Our family doctor is bound by secrecy. So are lawyers, school teachers, social workers, police officers, pharmacists, clergy. Heck, even journalists have an obligation to respect their anonymous sources.
With politicians, they too have a strict set of regulations and although leaks are certainly capable of happening, asking everyone to sign a gag order in advance is blatantly telling elected officials that “we don’t trust you.”
However that’s what Telus has asked the Regional District of Okanagan Similkameen.
As first reported by The Herald, this was a key debate at last Thursday’s RDOS public meeting.
We had never heard of such a request. Neither has Bill Newell, the chief administrative officer whose stellar resume includes working in municipal government in four provinces plus a territorial capital.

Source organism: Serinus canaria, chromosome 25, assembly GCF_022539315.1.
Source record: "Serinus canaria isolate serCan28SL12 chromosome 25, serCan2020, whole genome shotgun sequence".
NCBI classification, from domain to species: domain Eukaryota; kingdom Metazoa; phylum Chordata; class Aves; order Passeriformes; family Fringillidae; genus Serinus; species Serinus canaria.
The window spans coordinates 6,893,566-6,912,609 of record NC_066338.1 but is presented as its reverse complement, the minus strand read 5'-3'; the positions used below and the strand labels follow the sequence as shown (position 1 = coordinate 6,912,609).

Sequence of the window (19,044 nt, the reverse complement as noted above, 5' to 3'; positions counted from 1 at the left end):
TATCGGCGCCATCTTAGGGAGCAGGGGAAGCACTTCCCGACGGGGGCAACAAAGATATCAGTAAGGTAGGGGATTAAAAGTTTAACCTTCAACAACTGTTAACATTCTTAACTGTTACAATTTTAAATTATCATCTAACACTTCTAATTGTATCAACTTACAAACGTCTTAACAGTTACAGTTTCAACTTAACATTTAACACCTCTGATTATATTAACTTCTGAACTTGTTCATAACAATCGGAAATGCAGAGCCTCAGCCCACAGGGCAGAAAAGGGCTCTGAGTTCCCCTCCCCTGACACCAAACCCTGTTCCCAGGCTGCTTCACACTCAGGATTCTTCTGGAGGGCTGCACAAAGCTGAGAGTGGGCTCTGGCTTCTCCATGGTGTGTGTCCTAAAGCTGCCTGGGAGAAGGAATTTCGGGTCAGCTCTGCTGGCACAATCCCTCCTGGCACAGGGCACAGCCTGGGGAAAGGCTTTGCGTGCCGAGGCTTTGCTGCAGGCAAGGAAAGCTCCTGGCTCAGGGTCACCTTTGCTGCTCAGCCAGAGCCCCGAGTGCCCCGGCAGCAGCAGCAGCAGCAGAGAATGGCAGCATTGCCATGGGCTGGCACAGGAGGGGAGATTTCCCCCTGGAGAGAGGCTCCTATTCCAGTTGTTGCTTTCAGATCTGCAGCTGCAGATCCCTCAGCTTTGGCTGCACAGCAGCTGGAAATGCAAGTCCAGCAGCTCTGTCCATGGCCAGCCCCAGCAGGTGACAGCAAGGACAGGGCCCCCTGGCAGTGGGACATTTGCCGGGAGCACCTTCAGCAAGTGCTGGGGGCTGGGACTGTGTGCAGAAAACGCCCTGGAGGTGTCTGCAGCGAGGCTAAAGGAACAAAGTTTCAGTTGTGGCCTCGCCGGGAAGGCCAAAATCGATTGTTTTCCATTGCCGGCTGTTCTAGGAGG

A Telus spokesman said this is how the company prefers to do business.
The in-camera briefing of RDOS directors will reveal “confidential technical information that our competitors would very much like to have,” Shawn Hall told The Herald.
Board chair Mark Pendergraft said the “conundrum” facing directors is they don’t know what they’ll be missing out on from Telus if they don’t agree to the gag order.
Hypothetically, the company may want to locate a major office in Okanagan Falls bringing with it 100 jobs. Possible, but unlikely.
The RDOS was clearly divided with its 14-4 vote in favour of supporting the gag order. Those opposed were Area C director Tom Siddon, Summerland director Richard Barkwill, Area D director Terry Terry Schafer and Penticton director Helena Konanz.
(Penticton’s other representatives Judy Sentes, Andrew Jakkubeit and Andre Martin all voted in favour along with seven others.)
As Siddon stated, “If they’re going to put up cellphone towers in somebody’s face, I think they should have the courage to do it in public.”
We could be worrying for nothing but what is so important that Telus can not trust in camera protocol, or even better still, hold the meeting in public?
RDOS directors must remember they represent the public, not large private corporations.